Ley, R. E., Lozupone, C. A., Hamady, M., Knight, R. & Gordon, J. I. Worlds within worlds: evolution of the vertebrate gut microbiota. Nat. Rev. Microbiol. 6, 776–788 (2008).
Arumugam, M. et al. Enterotypes of the human gut microbiome. Nature 473, 174–180 (2011).
Round, J. L. & Mazmanian, S. K. The gut microbiota shapes intestinal immune responses during health and disease. Nat. Rev. Immunol. 9, 313–323 (2009).
Johansson, M. E. et al. The inner of the two Muc2 mucin-dependent mucus layers in colon is devoid of bacteria. Proc. Natl Acad. Sci. USA 105, 15064–15069, (2008).
Meyer-Hoffert, U. et al. Secreted enteric antimicrobial activity localises to the mucus surface layer. Gut 57, 764–771 (2008).
Macpherson, A. J. & Uhr, T. Induction of protective IgA by intestinal dendritic cells carrying commensal bacteria. Science 303, 1662–1665 (2004).
Hooper, L. V. & Macpherson, A. J. Immune adaptations that maintain homeostasis with the intestinal microbiota. Nat. Rev. Immunol. 10, 159–169 (2010).
Kelsall, B. Recent progress in understanding the phenotype and function of intestinal dendritic cells and macrophages. Mucosal. Immunol. 1, 460–469, (2008).
Cerf-Bensussan, N. & Gaboriau-Routhiau, V. The immune system and the gut microbiota: friends or foes? Nat. Rev. Immunol. 10, 735–744 (2010).
Round, J. L. et al. The Toll-Like receptor 2 pathway establishes colonization by a commensal of the human microbiota. Science 332, 974–977 (2011).
Atarashi, K. et al. Induction of colonic regulatory T cells by indigenous Clostridium species. Science 331, 337–341 (2011).
Ivanov, I. I. et al. Induction of intestinal Th17 cells by segmented filamentous bacteria. Cell 139, 485–498 (2009).
Frank, D. N. et al. Molecular-phylogenetic characterization of microbial community imbalances in human inflammatory bowel diseases. Proc. Natl Acad. Sci. USA 104, 13780–13785 (2007).
Xavier, R. J. & Podolsky, D. K. Unravelling the pathogenesis of inflammatory bowel disease. Nature 448, 427–434 (2007).
Elinav, E. et al. NLRP6 inflammasome regulates colonic microbial ecology and risk for colitis. Cell 145, 745–757 (2011).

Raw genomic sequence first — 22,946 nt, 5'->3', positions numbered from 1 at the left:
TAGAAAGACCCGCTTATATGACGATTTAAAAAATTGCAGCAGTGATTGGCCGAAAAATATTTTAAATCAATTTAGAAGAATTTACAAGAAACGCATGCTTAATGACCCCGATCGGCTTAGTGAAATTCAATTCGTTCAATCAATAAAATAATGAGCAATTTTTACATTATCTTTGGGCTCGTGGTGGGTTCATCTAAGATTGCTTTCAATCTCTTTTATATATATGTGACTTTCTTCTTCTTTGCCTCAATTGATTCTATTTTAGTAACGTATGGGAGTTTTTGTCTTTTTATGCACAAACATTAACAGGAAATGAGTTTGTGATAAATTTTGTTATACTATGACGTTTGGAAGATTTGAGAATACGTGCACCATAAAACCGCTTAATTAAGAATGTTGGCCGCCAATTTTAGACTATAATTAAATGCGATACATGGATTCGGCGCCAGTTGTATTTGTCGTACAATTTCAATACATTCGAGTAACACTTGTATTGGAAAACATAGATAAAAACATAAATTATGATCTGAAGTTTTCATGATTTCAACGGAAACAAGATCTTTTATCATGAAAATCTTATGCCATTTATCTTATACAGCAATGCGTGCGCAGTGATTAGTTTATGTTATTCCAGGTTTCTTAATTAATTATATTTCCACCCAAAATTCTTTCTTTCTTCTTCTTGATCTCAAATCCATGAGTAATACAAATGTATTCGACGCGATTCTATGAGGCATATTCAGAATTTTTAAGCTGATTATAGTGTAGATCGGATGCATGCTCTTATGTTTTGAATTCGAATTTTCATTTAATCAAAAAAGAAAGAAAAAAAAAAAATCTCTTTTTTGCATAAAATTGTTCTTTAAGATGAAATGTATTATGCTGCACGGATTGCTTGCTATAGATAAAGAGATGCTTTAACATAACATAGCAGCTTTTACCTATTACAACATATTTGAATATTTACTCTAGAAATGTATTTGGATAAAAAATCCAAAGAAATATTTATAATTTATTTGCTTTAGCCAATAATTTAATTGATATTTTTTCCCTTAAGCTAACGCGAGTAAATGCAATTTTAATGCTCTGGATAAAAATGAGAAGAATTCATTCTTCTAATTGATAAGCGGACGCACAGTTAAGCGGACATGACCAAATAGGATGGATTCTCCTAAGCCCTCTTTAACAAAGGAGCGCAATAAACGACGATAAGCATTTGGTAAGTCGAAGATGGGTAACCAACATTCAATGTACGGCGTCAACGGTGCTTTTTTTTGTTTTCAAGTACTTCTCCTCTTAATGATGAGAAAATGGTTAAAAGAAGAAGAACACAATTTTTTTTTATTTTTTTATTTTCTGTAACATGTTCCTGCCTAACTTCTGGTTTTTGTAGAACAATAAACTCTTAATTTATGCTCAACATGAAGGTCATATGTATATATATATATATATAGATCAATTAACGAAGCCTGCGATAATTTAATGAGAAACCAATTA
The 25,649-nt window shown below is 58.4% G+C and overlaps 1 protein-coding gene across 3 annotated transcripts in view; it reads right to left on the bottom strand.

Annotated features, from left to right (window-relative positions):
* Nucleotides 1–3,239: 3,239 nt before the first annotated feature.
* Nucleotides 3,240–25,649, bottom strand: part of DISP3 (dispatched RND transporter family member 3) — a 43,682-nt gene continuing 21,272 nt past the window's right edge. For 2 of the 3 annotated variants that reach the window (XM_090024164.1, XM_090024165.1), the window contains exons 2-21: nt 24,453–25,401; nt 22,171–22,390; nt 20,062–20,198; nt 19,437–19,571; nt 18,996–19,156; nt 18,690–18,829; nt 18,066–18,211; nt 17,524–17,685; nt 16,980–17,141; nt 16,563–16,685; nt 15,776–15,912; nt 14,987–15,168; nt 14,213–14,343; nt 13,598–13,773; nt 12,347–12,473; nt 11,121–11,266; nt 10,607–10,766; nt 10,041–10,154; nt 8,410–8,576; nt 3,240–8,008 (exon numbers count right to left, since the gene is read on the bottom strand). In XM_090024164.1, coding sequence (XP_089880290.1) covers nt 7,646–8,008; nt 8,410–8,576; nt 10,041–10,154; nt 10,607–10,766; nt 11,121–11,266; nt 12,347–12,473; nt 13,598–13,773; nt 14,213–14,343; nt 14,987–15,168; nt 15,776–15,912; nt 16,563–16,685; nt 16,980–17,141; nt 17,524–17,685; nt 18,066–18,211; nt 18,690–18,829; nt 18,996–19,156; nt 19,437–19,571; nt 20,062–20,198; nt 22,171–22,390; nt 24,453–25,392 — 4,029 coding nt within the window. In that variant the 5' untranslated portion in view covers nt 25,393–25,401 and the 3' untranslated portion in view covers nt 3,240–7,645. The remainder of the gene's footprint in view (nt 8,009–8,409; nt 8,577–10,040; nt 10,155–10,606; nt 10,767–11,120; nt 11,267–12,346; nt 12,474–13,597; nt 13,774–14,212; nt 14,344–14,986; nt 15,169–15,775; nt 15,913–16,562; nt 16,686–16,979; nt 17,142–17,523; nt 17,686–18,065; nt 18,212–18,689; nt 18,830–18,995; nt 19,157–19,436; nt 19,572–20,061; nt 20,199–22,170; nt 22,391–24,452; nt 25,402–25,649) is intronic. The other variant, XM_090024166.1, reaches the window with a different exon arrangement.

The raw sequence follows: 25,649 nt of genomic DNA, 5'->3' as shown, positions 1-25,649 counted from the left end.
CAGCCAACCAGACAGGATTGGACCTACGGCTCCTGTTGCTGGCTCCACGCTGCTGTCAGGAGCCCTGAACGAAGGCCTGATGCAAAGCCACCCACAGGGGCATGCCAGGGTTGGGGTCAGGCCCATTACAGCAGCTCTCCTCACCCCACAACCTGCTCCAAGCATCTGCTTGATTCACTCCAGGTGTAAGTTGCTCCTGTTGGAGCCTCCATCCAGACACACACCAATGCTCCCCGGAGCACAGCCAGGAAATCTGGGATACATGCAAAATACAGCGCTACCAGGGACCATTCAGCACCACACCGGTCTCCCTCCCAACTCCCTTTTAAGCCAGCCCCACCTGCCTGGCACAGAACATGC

Abdollahi-Roodsaz, S. et al. Stimulation of TLR2 and TLR4 differentially skews the balance of T cells in a mouse model of arthritis. J. Clin. Invest. 118, 205–216 (2008).
Wu, H. J. et al. Gut-residing segmented filamentous bacteria drive autoimmune arthritis via T helper 17 cells. Immunity 32, 815–827 (2010).
Ochoa-Reparaz, J., Mielcarz, D. W., Begum-Haque, S. & Kasper, L. H. Gut, bugs, and brain: role of commensal bacteria in the control of central nervous system disease. Ann. Neurol. 69, 240–247 (2011).
Kochetkova, I., Trunkle, T., Callis, G. & Pascual, D. W. Vaccination without autoantigen protects against collagen II-induced arthritis via immune deviation and regulatory T cells. J. Immunol. 181, 2741–2752 (2008).
Kochetkova, I., Golden, S., Holderness, K., Callis, G. & Pascual, D. W. IL-35 stimulation of CD39+ regulatory T cells confers protection against collagen II-induced arthritis via the production of IL-10. J. Immunol. 184, 7144–7153 (2010).
Hyrich, K. L. & Inman, R. D. Infectious agents in chronic rheumatic diseases. Curr. Opin. Rheumatol. 13, 300–304 (2001).
Kohashi, O. et al. Susceptibility to adjuvant-induced arthritis among germfree, specific-pathogen-free, and conventional rats. Infect. Immun. 26, 791–794 (1979).
Bjork, J., Kleinau, S., Midtvedt, T., Klareskog, L. & Smedegard, G. Role of the bowel flora for development of immunity to hsp 65 and arthritis in three experimental models. Scand. J. Immunol. 40, 648–652 (1994).
Kohashi, O., Kohashi, Y., Takahashi, T., Ozawa, A. & Shigematsu, N. Reverse effect of gram-positive bacteria vs. gram-negative bacteria on adjuvant-induced arthritis in germfree rats. Microbiol. Immunol. 29, 487–497 (1985).
Kohashi, O., Kohashi, Y., Takahashi, T., Ozawa, A. & Shigematsu, N. Suppressive effect of Escherichia coli on adjuvant-induced arthritis in germ-free rats. Arthritis Rheum. 29, 547–553 (1986).
Rath, H. C. et al. Normal luminal bacteria, especially Bacteroides species, mediate chronic colitis, gastritis, and arthritis in HLA-B27/human beta2 microglobulin transgenic rats. J. Clin. Invest. 98, 945–953 (1996).
Sinkorova, Z., Capkova, J., Niederlova, J., Stepankova, R. & Sinkora, J. Commensal intestinal bacterial strains trigger ankylosing enthesopathy of the ankle in inbred B10.BR (H-2(k)) male mice. Hum. Immunol. 69, 845–850 (2008).